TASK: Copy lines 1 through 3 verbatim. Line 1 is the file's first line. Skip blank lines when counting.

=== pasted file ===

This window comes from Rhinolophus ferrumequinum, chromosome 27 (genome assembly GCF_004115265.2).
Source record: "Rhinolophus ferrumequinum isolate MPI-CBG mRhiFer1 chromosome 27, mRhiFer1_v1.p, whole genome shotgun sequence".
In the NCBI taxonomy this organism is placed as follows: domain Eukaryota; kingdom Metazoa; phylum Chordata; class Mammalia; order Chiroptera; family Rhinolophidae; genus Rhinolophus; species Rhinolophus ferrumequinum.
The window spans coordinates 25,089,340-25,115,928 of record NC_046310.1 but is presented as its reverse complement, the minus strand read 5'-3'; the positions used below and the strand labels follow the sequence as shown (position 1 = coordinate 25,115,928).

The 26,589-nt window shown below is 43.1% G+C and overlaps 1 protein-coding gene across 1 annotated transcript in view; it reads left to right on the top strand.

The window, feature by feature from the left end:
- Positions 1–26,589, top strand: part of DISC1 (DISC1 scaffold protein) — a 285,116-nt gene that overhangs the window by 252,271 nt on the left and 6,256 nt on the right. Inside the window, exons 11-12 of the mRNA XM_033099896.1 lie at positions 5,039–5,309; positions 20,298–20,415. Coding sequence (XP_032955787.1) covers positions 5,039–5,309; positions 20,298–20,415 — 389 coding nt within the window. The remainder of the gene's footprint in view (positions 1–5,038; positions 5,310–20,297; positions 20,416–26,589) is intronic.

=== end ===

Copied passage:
This window comes from Rhinolophus ferrumequinum, chromosome 27 (genome assembly GCF_004115265.2).
Source record: "Rhinolophus ferrumequinum isolate MPI-CBG mRhiFer1 chromosome 27, mRhiFer1_v1.p, whole genome shotgun sequence".
In the NCBI taxonomy this organism is placed as follows: domain Eukaryota; kingdom Metazoa; phylum Chordata; class Mammalia; order Chiroptera; family Rhinolophidae; genus Rhinolophus; species Rhinolophus ferrumequinum.